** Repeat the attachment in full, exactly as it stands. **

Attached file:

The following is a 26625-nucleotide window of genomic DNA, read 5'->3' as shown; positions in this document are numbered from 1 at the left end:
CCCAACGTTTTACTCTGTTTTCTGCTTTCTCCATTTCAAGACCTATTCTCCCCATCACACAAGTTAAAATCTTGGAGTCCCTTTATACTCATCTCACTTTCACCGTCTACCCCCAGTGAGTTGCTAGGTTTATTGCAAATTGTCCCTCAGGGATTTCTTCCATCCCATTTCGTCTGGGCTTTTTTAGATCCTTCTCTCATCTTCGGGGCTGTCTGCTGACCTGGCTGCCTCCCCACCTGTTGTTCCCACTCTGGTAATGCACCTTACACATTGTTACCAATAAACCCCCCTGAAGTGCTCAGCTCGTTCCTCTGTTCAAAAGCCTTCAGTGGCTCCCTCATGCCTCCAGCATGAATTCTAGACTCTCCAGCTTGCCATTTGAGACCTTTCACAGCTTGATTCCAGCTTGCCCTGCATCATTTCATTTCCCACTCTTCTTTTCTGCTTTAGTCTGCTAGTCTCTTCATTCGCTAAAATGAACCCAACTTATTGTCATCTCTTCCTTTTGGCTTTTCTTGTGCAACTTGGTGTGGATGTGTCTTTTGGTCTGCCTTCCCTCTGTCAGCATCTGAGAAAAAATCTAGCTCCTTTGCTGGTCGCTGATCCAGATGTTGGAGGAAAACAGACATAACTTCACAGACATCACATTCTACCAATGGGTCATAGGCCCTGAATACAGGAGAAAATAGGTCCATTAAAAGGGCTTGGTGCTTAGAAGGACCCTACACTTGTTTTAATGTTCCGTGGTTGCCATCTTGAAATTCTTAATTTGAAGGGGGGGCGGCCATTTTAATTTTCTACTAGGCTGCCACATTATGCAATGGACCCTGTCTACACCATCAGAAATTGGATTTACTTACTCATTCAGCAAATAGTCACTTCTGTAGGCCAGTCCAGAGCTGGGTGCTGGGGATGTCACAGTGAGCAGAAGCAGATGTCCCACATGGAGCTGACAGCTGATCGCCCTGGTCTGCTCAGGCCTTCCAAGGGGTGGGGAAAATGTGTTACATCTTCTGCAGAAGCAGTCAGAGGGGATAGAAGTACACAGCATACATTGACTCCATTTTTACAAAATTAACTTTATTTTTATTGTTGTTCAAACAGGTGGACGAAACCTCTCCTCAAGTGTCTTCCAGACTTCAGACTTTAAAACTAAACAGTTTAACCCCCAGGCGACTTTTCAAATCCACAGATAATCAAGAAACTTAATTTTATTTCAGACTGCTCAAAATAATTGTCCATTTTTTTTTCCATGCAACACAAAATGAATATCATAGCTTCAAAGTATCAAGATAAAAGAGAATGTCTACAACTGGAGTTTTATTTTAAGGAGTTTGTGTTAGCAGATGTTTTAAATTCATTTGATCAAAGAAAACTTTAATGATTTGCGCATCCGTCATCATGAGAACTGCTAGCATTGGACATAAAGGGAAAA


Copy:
The following is a 26625-nucleotide window of genomic DNA, read 5'->3' as shown; positions in this document are numbered from 1 at the left end:
CCCAACGTTTTACTCTGTTTTCTGCTTTCTCCATTTCAAGACCTATTCTCCCCATCACACAAGTTAAAATCTTGGAGTCCCTTTATACTCATCTCACTTTCACCGTCTACCCCCAGTGAGTTGCTAGGTTTATTGCAAATTGTCCCTCAGGGATTTCTTCCATCCCATTTCGTCTGGGCTTTTTTAGATCCTTCTCTCATCTTCGGGGCTGTCTGCTGACCTGGCTGCCTCCCCACCTGTTGTTCCCACTCTGGTAATGCACCTTACACATTGTTACCAATAAACCCCCCTGAAGTGCTCAGCTCGTTCCTCTGTTCAAAAGCCTTCAGTGGCTCCCTCATGCCTCCAGCATGAATTCTAGACTCTCCAGCTTGCCATTTGAGACCTTTCACAGCTTGATTCCAGCTTGCCCTGCATCATTTCATTTCCCACTCTTCTTTTCTGCTTTAGTCTGCTAGTCTCTTCATTCGCTAAAATGAACCCAACTTATTGTCATCTCTTCCTTTTGGCTTTTCTTGTGCAACTTGGTGTGGATGTGTCTTTTGGTCTGCCTTCCCTCTGTCAGCATCTGAGAAAAAATCTAGCTCCTTTGCTGGTCGCTGATCCAGATGTTGGAGGAAAACAGACATAACTTCACAGACATCACATTCTACCAATGGGTCATAGGCCCTGAATACAGGAGAAAATAGGTCCATTAAAAGGGCTTGGTGCTTAGAAGGACCCTACACTTGTTTTAATGTTCCGTGGTTGCCATCTTGAAATTCTTAATTTGAAGGGGGGGCGGCCATTTTAATTTTCTACTAGGCTGCCACATTATGCAATGGACCCTGTCTACACCATCAGAAATTGGATTTACTTACTCATTCAGCAAATAGTCACTTCTGTAGGCCAGTCCAGAGCTGGGTGCTGGGGATGTCACAGTGAGCAGAAGCAGATGTCCCACATGGAGCTGACAGCTGATCGCCCTGGTCTGCTCAGGCCTTCCAAGGGGTGGGGAAAATGTGTTACATCTTCTGCAGAAGCAGTCAGAGGGGATAGAAGTACACAGCATACATTGACTCCATTTTTACAAAATTAACTTTATTTTTATTGTTGTTCAAACAGGTGGACGAAACCTCTCCTCAAGTGTCTTCCAGACTTCAGACTTTAAAACTAAACAGTTTAACCCCCAGGCGACTTTTCAAATCCACAGATAATCAAGAAACTTAATTTTATTTCAGACTGCTCAAAATAATTGTCCATTTTTTTTTCCATGCAACACAAAATGAATATCATAGCTTCAAAGTATCAAGATAAAAGAGAATGTCTACAACTGGAGTTTTATTTTAAGGAGTTTGTGTTAGCAGATGTTTTAAATTCATTTGATCAAAGAAAACTTTAATGATTTGCGCATCCGTCATCATGAGAACTGCTAGCATTGGACATAAAGGGAAAA